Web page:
Crypto assets as type of investment product | Money Money Home

If there is an exact opposite to gold as an investment product, this would be it. Think of crypto assets as the Gen Z and gold as the WW2 generation.

According to our experts, there are three types of crypto assets:
a) stored value assets, e.g., Bitcoin and Ethereum
b) productive assets, e.g., smart contract businesses
c) assets tokenised on blockchain, e.g., NFTs (Non-Fungible Tokens) for digital art

If you haven't been living under a rock, you would know that NFTs are the "in" thing at the moment and the internet is rife with news about paintings or artworks sold for millions in the last few months. Then there's Bitcoin that's been making headlines time and again.

But are they really a safe investment?

Honestly? We don't know yet.

Because of its novelty, it is still considered a high-risk instrument for now. Not much is known about the underside of it, and their actual value is as good as anyone's guess.

Crypto assets, however, are highly volatile due to high volumes of sentimental trading and it also poses additional technological risks on top of an asset's usual investment risk.

For those who have deep expertise on the subject, they may benefit from investing in this product because they would know the ins and outs of it. Otherwise, it is purely a gamble on luck for an average investor for now and you are better off investing in other types of investment products.

3. Special Purpose Acquisition Company (SPAC)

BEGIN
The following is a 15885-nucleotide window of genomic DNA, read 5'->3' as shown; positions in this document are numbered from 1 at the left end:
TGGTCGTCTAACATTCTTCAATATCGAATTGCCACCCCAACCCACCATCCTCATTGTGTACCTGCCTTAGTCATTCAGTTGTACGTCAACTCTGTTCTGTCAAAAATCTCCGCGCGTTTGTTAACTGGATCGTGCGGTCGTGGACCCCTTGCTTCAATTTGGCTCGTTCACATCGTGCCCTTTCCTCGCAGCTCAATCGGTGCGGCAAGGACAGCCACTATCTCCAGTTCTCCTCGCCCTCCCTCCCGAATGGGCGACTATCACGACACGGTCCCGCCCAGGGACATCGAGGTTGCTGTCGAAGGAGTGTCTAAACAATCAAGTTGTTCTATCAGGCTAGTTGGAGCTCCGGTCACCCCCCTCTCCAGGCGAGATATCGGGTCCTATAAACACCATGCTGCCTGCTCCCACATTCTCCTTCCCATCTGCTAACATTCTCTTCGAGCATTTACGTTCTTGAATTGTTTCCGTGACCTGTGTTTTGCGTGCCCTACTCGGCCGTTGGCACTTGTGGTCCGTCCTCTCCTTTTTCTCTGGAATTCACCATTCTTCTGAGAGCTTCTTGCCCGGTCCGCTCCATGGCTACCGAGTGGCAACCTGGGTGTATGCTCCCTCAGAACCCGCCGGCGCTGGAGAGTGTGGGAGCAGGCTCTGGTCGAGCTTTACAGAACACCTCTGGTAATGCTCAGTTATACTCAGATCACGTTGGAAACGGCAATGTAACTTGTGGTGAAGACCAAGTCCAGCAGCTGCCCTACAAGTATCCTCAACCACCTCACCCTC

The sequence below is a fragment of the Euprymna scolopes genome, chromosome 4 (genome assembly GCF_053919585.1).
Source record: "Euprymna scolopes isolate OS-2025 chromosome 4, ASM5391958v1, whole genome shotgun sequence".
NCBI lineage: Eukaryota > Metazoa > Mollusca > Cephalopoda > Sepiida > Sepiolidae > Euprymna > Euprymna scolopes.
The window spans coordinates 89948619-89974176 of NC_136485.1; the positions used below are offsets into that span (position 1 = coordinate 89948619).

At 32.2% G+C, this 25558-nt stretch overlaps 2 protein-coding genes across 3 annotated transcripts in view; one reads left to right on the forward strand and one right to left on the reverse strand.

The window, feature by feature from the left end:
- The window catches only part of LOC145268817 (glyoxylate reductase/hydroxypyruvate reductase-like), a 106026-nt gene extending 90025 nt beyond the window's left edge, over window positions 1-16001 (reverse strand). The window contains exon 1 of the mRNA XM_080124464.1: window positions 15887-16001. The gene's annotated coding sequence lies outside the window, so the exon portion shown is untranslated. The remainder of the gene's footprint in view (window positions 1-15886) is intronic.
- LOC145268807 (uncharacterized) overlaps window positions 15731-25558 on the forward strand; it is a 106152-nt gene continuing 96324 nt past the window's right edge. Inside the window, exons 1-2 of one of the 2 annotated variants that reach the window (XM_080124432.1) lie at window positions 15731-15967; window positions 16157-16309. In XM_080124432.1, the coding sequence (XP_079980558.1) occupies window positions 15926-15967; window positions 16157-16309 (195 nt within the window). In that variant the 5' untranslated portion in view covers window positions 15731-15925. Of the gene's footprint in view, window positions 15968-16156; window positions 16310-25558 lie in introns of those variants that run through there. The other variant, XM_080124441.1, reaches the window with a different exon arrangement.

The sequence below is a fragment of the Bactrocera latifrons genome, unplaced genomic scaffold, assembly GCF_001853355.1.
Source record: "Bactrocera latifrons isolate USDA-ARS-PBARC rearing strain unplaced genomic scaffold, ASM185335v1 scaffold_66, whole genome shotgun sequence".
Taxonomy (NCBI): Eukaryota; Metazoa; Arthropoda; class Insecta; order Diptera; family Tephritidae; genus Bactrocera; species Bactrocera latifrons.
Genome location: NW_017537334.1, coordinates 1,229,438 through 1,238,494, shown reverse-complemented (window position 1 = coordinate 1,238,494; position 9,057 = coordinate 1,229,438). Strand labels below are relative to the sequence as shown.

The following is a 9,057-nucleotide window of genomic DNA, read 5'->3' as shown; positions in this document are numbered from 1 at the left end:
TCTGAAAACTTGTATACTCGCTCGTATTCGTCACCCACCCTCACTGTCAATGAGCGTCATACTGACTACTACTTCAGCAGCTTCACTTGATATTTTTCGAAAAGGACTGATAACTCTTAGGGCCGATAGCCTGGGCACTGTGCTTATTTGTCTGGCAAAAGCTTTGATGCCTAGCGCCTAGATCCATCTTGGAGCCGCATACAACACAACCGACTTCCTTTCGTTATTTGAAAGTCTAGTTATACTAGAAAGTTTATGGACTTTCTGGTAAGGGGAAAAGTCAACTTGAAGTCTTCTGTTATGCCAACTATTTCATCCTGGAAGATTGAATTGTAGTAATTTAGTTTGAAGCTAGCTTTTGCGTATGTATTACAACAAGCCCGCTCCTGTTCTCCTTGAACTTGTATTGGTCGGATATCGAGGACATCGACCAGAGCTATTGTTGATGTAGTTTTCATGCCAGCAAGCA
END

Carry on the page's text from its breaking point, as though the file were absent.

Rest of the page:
SPAC type of investment product | Money Money Home

If the year 2020 had an investment "highlight reel," SPAC would definitely be somewhere at the top.

Essentially an operation-less "shell company," SPAC can be started by any financial expert. All they need to do is round up some industry experts, fund managers, and financial institutions to create a management team. From there, this team will then gather investors and take this SPAC public, while they look for a business to buy over and merge with to make it an "actual" listed company.

Think of it as a shell that's waiting for a hermit crab to come live in it.

Even though it is not a new concept, SPACs rose to prominence in 2020 when the world was locked inside due to the COVID-19 pandemic. This is because of an IPO "hype" back then and people were finding avenues to grow their money from their sofas. 

However, unlike a normal listed company, SPAC poses a higher risk to investors. Also known as blank cheque companies (because investors are putting money in without knowing what company the SPAC will be absorbing at the end, they're almost literally writing them a blank cheque to let them do whatever they want with it), there's no telling how the entire thing will pan out in the end. Simply put, it is a break-it-or-make-it situation more than half the time.

Moreover, with businesses opting to be listed via SPAC, it also brings to question the legitimacy of its business and operations. Stock exchanges have strict requirements in place for companies that wish to go public, but by going public via a merger with SPAC, these companies can brazenly escape these checks and possibly pose danger to investors.

For those who would like to invest in SPAC but don't have a good understanding of it, you may be better off investing in stocks. 

Regardless of what it is, the most important thing to do before investing is for you to understand an investment product inside and out. Once you do, it will be much safer to plan your investment strategy.

Watch this week's episode of Money Money Home as Xianren shows off her long-term investments in the form of accessories and bags, while Daren invests in umm... bacon and toilet rolls.

Money Money Home is an edutainment series that takes reference from Malaysia’s TV programme of the same title.

Savings doesn't make you rich but not having any savings will definitely make you poor. Do you have more money management questions you're looking for answers to? Join our free online masterclass on creating passive income for families and for more tips for money management.